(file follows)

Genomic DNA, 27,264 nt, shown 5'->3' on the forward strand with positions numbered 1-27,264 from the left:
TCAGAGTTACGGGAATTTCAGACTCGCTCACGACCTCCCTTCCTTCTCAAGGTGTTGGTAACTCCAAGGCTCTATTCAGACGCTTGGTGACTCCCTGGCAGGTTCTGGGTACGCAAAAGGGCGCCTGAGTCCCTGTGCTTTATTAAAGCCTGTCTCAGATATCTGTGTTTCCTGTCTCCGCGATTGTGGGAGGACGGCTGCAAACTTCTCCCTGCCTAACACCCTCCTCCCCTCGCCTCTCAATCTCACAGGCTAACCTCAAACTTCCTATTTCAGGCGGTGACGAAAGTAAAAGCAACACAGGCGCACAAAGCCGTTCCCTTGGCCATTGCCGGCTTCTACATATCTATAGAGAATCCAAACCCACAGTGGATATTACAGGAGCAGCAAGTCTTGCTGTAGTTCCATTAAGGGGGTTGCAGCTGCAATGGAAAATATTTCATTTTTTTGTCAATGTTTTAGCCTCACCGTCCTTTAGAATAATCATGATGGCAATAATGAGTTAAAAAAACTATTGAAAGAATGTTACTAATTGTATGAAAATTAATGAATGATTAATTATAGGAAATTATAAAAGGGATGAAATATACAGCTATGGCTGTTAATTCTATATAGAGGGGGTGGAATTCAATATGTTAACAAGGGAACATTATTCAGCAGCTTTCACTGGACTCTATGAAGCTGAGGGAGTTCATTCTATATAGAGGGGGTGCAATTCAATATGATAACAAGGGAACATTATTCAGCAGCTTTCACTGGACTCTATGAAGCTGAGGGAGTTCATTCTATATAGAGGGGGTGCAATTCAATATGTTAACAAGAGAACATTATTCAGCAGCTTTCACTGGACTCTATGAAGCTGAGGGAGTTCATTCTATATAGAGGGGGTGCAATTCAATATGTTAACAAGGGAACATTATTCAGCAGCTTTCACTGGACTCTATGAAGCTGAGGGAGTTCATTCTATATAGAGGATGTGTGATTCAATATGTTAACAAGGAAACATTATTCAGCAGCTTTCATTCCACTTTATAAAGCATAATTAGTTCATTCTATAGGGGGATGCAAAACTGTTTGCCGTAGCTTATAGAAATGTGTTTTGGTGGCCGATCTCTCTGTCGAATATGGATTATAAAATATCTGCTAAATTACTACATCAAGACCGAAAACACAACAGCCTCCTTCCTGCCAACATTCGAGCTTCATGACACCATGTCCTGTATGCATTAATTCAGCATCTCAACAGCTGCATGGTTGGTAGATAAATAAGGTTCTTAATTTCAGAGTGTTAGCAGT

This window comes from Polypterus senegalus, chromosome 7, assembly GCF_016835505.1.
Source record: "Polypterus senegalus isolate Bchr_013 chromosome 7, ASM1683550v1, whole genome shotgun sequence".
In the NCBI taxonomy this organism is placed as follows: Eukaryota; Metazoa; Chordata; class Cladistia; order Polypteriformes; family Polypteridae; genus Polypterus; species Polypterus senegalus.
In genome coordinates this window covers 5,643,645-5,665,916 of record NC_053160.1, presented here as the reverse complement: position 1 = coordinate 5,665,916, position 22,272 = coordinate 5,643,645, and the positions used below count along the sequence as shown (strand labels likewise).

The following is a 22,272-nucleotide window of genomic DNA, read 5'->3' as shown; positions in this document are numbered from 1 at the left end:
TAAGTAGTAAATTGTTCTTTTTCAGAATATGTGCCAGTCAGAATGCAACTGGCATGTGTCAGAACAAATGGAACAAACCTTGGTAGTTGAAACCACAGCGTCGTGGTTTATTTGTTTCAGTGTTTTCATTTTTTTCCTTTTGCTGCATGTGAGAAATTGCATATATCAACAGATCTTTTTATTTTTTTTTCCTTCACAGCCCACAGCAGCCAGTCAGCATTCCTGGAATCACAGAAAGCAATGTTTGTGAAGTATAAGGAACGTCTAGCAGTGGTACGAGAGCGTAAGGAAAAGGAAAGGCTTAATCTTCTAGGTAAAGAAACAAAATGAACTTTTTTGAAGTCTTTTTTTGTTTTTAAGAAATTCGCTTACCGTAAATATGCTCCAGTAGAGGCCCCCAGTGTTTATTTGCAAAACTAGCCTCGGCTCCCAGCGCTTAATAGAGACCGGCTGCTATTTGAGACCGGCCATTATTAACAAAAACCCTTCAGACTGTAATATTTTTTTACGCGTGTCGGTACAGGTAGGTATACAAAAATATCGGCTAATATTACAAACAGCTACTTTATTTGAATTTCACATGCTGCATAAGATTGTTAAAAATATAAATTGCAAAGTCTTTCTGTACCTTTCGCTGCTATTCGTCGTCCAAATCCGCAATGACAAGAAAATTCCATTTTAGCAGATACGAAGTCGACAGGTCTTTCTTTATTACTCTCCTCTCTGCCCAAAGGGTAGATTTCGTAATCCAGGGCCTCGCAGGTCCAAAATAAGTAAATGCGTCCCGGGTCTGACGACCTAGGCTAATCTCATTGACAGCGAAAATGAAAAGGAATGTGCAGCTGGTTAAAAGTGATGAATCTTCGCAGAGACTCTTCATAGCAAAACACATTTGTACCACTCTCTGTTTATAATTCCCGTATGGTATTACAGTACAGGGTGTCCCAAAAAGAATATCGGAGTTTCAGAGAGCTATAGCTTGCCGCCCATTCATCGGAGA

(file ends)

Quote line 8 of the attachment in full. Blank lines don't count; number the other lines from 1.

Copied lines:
TAAGTAGTAAATTGTTCTTTTTCAGAATATGTGCCAGTCAGAATGCAACTGGCATGTGTCAGAACAAATGGAACAAACCTTGGTAGTTGAAACCACAGCGTCGTGGTTTATTTGTTTCAGTGTTTTCATTTTTTTCCTTTTGCTGCATGTGAGAAATTGCATATATCAACAGATCTTTTTATTTTTTTTTCCTTCACAGCCCACAGCAGCCAGTCAGCATTCCTGGAATCACAGAAAGCAATGTTTGTGAAGTATAAGGAACGTCTAGCAGTGGTACGAGAGCGTAAGGAAAAGGAAAGGCTTAATCTTCTAGGTAAAGAAACAAAATGAACTTTTTTGAAGTCTTTTTTTGTTTTTAAGAAATTCGCTTACCGTAAATATGCTCCAGTAGAGGCCCCCAGTGTTTATTTGCAAAACTAGCCTCGGCTCCCAGCGCTTAATAGAGACCGGCTGCTATTTGAGACCGGCCATTATTAACAAAAACCCTTCAGACTGTAATATTTTTTTACGCGTGTCGGTACAGGTAGGTATACAAAAATATCGGCTAATATTACAAACAGCTACTTTATTTGAATTTCACATGCTGCATAAGATTGTTAAAAATATAAATTGCAAAGTCTTTCTGTACCTTTCGCTGCTATTCGTCGTCCAAATCCGCAATGACAAGAAAATTCCATTTTAGCAGATACGAAGTCGACAGGTCTTTCTTTATTACTCTCCTCTCTGCCCAAAGGGTAGATTTCGTAATCCAGGGCCTCGCAGGTCCAAAATAAGTAAATGCGTCCCGGGTCTGACGACCTAGGCTAATCTCATTGACAGCGAAAATGAAAAGGAATGTGCAGCTGGTTAAAAGTGATGAATCTTCGCAGAGACTCTTCATAGCAAAACACATTTGTACCACTCTCTGTTTATAATTCCCGTATGGTATTACAGTACAGGGTGTCCCAAAAAGAATATCGGAGTTTCAGAGAGCTATAGCTTGCCGCCCATTCATCGGAGA